IT'S cold, it's wintery and you need some comfort so what better way to warm up the kitchen and your self than baking yummy butter biscuits?

Yummy Butter Biscuits

¾ cup plain flour - sifted

¾ cup SR flour - sifted

110g soft butter

½ tsp vanilla essence

1 egg

1 cup castor sugar


Turn on oven to 180-200 depending on your oven
Beat butter and sugar until light and creamy

Add egg and vanilla

Gently add flour and mix

Turn out onto a floured board and gently knead into a dough

Roll out to about the thickness of a 50 cent coin

Cut with your preferred biscuit shape cutter

Bake about 12 minutes until pale gold

Slide onto an airing tray


Monday, July 8, 2013

Cold weather coriander

WHILE you wake up on a shivering morning wishing for summer, outside some plants are thriving despite the icy cold.

Coriander is one herb which thrives in winter and seeds like crazy, without going to seed as it so often does in summer.

While I have planted out some pots in a sunny area of my deck, which is handy for when i need a small amount when cooking, I've also allowed one garden bed with coriander to self-seed.

Now it's popping up like crazy - just as well as I'm enjoying using the tasty herb as a key ingredient in soups, casseroles and even breads.

Here's a recipe for coriander chilli chicken I'm going to give a whirl next weekend.

Thursday, July 4, 2013

Independent cookie day

JULY 4 is when I traditionally think of my American friends.

Hello Pam and Larry!

So this morning before work I decided to make some chocolate chip cookies.

This is a recipe I found online and have modified a bit as it was a little more dough-y than the usual butter biscuits I make. But it was lots of fun and feedback from my newspaper colleagues (so far) has been positive.

Put on oven to 180 and grease 4 biscuit trays or line with baking paper and use the butter wrappers to grease the trays or paper.

300g softened butter

1 cup caster sugar

1 cup brown sugar

3 tsp vanilla extract

3 eggs

3 and 1/2 cups plain flour - sifted

1 cup dark chocolate bits

1 cup milk chocolate bits
Beat 150g softened butter, caster and brown sugars and vanilla extract for three minutes or the ingredients are mixed well and smooth.

Beat in eggs.

Add plain flour in two batches - your mixer might be getting a big bogged here (my old sunbeam certainly was, so i had to keep de-clogging the beaters.)

Stir in 1/2 cup dark choc bits and 1/2 cup milk choc bits until evenly distributed.

Don disposable gloves and spoon small balls of the mixture into balls and place on the lined trays and press slightly. Press one chocolate bit on top for decor.

Bake for 15-18 minutes or until light golden and cooked. Transfer to a wire rack to cool. Store in an airtight container for up to 1 week - but i think they'll go pretty quickly! 

Wednesday, July 3, 2013

Pruning the roses

PERFUMED roses are one of the most rewarding plants to grow.

Their exquisite fragrance, dazzling colours and beautiful flowers bring a smile to my face whenever I walk outside.

But they do require a bit of thought about their pruning in order to make sure they will bloom this spring and summer.

The latest column by gardening expert Peter Cundall in the Weekly Times talks about knowing your rose before you prune.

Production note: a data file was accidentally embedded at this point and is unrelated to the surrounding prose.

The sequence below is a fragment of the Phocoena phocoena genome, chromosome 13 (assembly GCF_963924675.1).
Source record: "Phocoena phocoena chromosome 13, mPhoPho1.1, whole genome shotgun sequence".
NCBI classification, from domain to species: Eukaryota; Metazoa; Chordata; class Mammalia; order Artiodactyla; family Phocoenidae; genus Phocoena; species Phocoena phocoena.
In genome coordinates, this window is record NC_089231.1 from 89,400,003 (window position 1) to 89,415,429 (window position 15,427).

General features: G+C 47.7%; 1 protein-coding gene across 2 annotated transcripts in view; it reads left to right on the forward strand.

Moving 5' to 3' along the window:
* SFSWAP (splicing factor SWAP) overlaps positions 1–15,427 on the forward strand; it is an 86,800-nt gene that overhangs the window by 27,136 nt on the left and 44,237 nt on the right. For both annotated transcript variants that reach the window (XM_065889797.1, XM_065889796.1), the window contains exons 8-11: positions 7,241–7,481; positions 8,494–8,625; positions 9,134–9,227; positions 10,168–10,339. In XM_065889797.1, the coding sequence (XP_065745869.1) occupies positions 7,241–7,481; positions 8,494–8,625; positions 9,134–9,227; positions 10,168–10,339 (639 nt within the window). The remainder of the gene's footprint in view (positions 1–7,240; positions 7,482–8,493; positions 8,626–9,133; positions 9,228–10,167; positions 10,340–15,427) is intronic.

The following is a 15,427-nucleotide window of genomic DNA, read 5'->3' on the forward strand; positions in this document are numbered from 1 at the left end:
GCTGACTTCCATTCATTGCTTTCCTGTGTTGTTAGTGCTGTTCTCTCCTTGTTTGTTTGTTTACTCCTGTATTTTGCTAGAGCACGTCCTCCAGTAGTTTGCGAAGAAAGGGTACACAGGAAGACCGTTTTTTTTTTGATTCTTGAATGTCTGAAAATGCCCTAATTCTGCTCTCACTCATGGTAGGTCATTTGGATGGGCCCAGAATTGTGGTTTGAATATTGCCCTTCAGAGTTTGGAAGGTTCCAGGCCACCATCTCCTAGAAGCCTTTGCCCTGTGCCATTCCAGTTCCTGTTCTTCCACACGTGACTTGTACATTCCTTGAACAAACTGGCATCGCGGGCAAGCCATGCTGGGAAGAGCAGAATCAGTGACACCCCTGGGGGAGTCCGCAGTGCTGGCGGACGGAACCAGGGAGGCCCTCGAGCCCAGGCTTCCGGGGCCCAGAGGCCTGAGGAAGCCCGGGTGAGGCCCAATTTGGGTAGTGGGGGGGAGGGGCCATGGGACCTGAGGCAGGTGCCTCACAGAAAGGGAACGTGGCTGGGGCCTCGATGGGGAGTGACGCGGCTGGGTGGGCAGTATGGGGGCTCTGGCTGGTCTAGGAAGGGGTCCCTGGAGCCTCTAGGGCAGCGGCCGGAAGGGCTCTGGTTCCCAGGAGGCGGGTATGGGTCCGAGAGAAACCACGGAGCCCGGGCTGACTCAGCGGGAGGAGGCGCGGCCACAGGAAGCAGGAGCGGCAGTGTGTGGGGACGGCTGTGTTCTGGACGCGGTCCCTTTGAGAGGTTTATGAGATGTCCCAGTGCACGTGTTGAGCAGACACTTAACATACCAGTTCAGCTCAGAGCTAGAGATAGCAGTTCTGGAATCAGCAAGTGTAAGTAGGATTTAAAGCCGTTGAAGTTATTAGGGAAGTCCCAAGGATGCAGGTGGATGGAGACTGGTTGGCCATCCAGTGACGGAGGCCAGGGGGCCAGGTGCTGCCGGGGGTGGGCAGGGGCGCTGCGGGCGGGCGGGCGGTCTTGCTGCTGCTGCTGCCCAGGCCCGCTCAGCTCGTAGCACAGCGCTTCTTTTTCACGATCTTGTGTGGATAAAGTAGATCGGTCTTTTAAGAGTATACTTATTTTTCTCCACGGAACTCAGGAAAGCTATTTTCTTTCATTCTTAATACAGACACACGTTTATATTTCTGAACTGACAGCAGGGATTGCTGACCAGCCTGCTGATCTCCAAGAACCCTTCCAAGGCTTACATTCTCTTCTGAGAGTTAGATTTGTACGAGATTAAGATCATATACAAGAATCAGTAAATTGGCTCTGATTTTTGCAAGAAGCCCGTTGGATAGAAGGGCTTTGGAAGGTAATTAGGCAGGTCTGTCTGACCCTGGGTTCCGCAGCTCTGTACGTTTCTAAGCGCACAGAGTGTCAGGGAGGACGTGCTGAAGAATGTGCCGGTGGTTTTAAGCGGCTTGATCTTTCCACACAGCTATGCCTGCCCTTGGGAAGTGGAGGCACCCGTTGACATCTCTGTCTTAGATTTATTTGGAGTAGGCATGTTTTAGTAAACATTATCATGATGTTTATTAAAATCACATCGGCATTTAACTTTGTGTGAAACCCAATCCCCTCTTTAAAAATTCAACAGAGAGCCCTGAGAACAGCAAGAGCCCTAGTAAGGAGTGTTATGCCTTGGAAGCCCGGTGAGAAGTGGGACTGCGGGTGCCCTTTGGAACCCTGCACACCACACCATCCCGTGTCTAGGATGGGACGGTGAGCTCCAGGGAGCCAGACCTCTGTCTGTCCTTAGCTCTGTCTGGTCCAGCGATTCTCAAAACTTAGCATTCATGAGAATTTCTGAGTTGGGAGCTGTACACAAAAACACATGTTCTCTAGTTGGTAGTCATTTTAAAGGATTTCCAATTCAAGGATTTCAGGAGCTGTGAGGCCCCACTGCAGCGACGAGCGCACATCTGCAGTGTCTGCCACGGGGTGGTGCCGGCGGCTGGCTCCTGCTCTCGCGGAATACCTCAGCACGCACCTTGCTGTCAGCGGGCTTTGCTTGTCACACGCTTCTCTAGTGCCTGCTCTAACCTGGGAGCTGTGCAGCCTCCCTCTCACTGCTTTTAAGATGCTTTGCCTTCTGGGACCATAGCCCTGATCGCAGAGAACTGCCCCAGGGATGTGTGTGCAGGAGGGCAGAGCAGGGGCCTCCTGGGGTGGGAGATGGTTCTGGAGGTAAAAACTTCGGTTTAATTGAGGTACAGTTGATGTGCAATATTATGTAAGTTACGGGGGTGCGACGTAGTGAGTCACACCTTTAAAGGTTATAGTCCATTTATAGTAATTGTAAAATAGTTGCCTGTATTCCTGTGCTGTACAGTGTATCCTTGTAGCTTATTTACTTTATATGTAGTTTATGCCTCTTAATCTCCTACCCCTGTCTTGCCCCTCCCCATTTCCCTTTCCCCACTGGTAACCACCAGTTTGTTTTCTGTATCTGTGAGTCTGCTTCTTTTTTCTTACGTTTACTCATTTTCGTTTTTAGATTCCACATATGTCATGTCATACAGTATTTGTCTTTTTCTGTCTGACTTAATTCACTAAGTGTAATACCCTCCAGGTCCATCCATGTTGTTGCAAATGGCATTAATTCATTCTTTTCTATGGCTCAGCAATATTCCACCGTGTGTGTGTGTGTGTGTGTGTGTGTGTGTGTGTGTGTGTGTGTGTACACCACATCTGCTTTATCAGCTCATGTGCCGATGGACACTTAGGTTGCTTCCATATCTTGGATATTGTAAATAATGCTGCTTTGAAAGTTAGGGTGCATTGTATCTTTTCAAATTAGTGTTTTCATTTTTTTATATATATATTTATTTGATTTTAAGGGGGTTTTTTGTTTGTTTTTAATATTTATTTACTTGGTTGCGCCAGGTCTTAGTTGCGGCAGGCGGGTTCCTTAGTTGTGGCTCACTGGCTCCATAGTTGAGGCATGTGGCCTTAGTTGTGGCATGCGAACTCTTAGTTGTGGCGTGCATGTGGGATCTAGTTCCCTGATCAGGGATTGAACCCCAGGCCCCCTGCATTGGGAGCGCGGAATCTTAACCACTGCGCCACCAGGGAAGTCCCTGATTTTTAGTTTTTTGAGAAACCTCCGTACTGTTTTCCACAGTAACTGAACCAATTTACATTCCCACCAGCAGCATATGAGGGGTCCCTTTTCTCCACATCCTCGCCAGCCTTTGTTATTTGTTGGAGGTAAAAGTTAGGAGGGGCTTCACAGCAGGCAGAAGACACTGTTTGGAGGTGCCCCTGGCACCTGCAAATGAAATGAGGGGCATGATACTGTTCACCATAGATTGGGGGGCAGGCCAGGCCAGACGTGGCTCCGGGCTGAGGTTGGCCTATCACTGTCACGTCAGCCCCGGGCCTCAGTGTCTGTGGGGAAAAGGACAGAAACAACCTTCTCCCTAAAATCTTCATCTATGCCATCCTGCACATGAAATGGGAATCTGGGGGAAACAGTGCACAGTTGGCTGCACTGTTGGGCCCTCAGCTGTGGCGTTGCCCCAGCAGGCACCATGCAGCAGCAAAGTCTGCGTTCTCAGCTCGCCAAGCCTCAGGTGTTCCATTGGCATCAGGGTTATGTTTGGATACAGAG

ABC TV Gardening Australia fact sheet advises...
But in winter roses need a stronger prune to encourage good, solid, new growth.
• Look for spindly stems. Follow these down to where they’re about the thickness of a biro. Then remove them.

• The best time to prune is in June or July. But if you live in a really cold area of Australia, then wait until early August so that the frosts don’t knock back the new shoots.

• Look out for branches that are totally dead – any that have die back – need to be totally removed, right down to the stump level.

• Try and open up the centre of the bush, so there’s more air circulating.

• Look out for any water shoots – these are an olive green or even pink colour – and are absolutely essential. Take care of the water shoots because these are the young growth and this is where the rose will have its flowers. Just prune it lightly, so it will shoot out and produce more flowers.

• Never be afraid to remove large sections of the rose bush. Do this every couple of years to rejuvenate new growth. Remove any old branches, or any stems that look warty and crinkly.

• If you’re a timid person, prune about a third back, but, if you’re a radical like me, get out your secateurs and prune back by about half. Always from the top. And if you do that, you’re going to find you get many more good shoots for flowers.

• Look for an outward facing bud and cut. The new growth will then grow outwards and produce flowers around the outside of the bush. If you cut to an inward facing bud the direction of the new growth will cluster in the centre.

• Aim to cut at about a 45 degree angle and make sure that the cut is sloping away from the bud so that rain and dew won’t collect in the area where the bud forms onto the stem. This will help stop fungal disease.

• Heritage roses don’t need a lot of pruning. Just prune them to shape and tip prune regularly. Remove any dead bits.

• Ground cover roses are easy to prune - so easy that you could practically run over them with a motor mower. But if you are using loppers just cut them back, almost to ground level. They will re-grow by spring, particularly with some fertiliser, and mulch.

• Fertilise about three weeks after you’ve pruned.

• Remove the clippings and prunings from the garden. Clear them up. Don’t put them into the compost, but into the rubbish bin. This stops the spread of disease.

• Spray them with lime sulphur while the plants have no leaves and are dormant. That gets rid of scale and other fungal type diseases.

Monday, July 1, 2013

Lentil as...

LENTILS are coming into their own as winter rolls on.

You have to love 'em - delicious, nutritious, easy to cook and as cheap as chips.

And as the coriander is going gangbusters and the two go so well together, it seems rude not to combine them.

Yesterday in between weeding, removing old bean plants and keeping the hens out of the brassica beds, I made a big pot of red lentil and vegetable soup.

I meant to save it for dinner and then decant into smaller containers for lunch this week, but it smelled so yummy I did have a bowl for elevenses.

Alison's Red Soup

I x pkt red lentils
1 x onion, chopped
1/2 of a big pumpkin, chopped
1 x red capsicum, chopped
3 x carrots, chopped
2 x tins of chopped Italian tomatoes
handful of coriander chopped
1 tsp smoked paprika
1 tsp Cayenne pepper
1 tsp turmeric
1 1/2 litres water

Rinse lentils then place in deep heavy bottomed casserole dish with water
Simmer for 25 minutes, removing foamy scum
Add carrots, capsicum, pumpkin, tomatoes, spices and cover with more water if needed
Simmer for an hour
Vitamise smooth
Serve with Greek yogurt and a sprinkle of coriander